Nice arms! Arizona's top three starters—Brandon Webb, Dan Haren (above) and Micah Owings—were a combined 10--0 with a 1.95 ERA through Sunday, leading the D-Backs to MLB's best record (13--5). An even bigger lift: Lefty Doug Davis, recovering from April 10 thyroid cancer surgery, has begun throwing. "I feel great," he says.
A week after his Masters debut the tobacco-chewin', grouse-huntin' self-proclaimed redneck cruised to his second career PGA win, at Hilton Head (payday: $990,000). Said the 6-foot 210-pounder after closing at -15, "I wanted to do the moonwalk."
The Stars' goalie, superb in the regular season, got past the first round of the playoffs for the first time in four years. He had a shutout in Game 1, survived the crease-crashing of Anaheim's Corey Perry in Game 5 and had Dallas fans belting "Mar-ty, Mar-ty" as the Stars pulled away in the Game 6 clincher.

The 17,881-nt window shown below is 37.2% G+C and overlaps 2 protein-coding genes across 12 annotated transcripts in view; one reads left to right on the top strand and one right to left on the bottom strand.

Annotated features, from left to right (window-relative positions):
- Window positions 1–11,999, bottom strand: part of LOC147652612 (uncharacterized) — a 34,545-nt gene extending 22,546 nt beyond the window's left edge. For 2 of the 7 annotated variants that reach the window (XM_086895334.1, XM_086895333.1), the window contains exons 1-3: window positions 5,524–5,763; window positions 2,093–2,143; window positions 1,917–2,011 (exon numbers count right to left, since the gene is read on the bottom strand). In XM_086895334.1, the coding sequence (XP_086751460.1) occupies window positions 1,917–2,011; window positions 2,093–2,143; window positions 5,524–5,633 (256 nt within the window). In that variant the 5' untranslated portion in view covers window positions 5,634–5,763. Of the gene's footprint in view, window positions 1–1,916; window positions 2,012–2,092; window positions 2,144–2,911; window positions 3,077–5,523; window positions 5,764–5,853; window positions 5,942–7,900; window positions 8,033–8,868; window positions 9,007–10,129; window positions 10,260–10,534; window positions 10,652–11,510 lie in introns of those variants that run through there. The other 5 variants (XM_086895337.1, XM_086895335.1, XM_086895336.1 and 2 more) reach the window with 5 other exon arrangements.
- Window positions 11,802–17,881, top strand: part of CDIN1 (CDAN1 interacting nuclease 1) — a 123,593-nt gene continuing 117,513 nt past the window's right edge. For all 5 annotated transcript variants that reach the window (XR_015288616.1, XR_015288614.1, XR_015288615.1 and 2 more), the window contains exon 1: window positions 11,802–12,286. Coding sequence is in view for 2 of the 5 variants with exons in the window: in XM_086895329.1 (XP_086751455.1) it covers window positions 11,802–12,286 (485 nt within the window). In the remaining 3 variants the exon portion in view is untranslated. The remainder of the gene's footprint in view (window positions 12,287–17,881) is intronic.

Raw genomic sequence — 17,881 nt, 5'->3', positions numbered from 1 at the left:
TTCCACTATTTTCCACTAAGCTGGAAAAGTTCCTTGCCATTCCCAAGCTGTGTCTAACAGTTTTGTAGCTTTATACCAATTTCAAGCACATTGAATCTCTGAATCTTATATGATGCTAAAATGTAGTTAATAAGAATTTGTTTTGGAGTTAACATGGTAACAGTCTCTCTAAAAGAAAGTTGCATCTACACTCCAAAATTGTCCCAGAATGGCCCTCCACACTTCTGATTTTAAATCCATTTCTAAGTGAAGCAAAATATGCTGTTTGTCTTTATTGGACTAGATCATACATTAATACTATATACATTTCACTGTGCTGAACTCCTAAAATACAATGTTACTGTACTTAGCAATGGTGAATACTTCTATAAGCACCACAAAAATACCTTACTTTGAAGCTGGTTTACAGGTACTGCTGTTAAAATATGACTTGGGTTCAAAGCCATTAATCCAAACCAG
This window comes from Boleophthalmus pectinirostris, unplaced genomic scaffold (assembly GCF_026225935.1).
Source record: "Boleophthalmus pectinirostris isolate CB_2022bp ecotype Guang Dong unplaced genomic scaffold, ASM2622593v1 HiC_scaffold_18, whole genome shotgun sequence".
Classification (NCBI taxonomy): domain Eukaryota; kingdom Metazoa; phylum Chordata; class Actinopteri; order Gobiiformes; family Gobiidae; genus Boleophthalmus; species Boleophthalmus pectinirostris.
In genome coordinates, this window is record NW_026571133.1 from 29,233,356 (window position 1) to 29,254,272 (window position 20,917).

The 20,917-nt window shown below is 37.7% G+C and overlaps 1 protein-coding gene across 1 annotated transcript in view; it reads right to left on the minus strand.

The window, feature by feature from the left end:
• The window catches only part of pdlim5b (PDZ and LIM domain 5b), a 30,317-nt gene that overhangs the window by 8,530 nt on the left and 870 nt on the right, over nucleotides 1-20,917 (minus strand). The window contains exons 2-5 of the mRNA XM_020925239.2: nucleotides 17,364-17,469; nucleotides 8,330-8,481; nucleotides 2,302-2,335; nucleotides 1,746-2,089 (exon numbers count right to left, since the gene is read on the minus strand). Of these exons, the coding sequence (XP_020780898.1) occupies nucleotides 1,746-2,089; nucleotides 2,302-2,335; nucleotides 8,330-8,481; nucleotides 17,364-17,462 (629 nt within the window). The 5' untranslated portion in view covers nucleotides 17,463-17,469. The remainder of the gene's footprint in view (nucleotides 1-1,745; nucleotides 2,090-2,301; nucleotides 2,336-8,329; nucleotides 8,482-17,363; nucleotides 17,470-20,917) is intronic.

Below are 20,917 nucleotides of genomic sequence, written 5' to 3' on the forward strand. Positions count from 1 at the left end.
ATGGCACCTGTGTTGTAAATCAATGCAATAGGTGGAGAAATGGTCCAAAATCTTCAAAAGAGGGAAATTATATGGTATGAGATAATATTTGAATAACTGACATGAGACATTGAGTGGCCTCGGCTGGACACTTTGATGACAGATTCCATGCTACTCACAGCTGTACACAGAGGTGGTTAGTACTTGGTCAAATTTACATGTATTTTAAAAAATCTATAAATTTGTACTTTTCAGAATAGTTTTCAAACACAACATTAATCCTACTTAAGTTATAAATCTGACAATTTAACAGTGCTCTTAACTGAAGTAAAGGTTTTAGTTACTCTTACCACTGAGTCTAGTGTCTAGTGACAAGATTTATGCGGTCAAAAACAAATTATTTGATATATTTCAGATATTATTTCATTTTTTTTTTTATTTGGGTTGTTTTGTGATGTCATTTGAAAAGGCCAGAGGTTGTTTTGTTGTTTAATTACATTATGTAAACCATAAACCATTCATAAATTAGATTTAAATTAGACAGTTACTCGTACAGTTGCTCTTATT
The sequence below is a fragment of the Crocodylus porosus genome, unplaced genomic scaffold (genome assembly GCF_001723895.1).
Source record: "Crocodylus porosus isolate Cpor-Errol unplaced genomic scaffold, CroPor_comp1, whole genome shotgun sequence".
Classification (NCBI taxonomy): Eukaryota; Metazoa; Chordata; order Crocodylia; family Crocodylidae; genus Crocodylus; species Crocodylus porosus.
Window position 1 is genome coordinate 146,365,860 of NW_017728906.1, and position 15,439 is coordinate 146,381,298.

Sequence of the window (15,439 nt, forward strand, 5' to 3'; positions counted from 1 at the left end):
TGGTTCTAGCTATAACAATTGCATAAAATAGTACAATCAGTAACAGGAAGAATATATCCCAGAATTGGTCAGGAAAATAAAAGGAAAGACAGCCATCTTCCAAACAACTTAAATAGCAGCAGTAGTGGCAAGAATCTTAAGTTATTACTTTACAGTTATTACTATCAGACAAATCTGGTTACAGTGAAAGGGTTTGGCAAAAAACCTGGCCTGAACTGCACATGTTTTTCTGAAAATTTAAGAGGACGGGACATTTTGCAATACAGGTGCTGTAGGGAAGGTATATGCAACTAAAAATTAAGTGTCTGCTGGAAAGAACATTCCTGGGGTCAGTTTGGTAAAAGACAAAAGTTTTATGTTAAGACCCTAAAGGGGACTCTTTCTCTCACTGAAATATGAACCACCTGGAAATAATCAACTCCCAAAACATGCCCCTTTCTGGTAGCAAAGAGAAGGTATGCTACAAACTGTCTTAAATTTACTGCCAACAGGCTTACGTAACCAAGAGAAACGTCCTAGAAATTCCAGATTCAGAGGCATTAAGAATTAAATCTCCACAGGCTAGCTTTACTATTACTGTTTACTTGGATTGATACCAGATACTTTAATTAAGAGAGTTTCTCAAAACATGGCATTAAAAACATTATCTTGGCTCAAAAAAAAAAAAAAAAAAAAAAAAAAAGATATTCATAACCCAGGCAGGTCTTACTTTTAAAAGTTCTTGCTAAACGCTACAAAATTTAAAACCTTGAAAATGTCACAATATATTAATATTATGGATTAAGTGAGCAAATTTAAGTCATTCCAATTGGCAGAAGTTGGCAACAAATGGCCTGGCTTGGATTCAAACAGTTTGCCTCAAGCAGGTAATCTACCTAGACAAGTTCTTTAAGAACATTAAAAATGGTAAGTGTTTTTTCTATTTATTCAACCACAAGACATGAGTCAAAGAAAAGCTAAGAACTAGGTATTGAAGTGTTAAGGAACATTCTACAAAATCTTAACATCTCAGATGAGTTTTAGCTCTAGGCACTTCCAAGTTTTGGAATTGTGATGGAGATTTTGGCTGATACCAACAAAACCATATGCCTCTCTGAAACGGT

Nine games into his big league career, the Rays' third baseman was batting only .233—but hit the jackpot with a six-year, $17.5 million deal. His near namesake is chipper too: Eva Longoria (right) saw hubby Tony Parker and the Spurs take Game 1 of the playoffs from the Suns.
Brutal bats! In slipping to an NL West--worst 7--11 at week's end, L.A. was hitting .244 with runners in scoring position. Manager Joe Torre's advice to strugglers such as cleanup man Andruw Jones (above, .169 batting average, three RBIs)? "Everyone has to exhale," Torre told the Riverside Press-Enterprise.
Davis Love III
A week after missing the Masters—he failed to qualify after making 70 straight majors—the turkey-hunting Georgian shot a 76 on Sunday to tie for 36th at Hilton Head (payday: $25,905). The leader board has been mostly Love-less in 2008: His best finish is 24th.
The NHL's top playoff goalie gave up bad scores (see Game 1, Game 4), was spectacularly abused by Rangers pest Sean Avery, endured New York fans' derisive chanting of his name and saw his postseason end early. Then, in the postseries lineup, Brodeur (left) wouldn't shake Avery's hand.
In his 19th big league season the Blue Jays DH was hitting .167 through Saturday, when Toronto benched him. After he complained, the club cut him loose the next day. "Reduced playing time," said general manager J.P. Ricciardi, "is not something that he was interested in."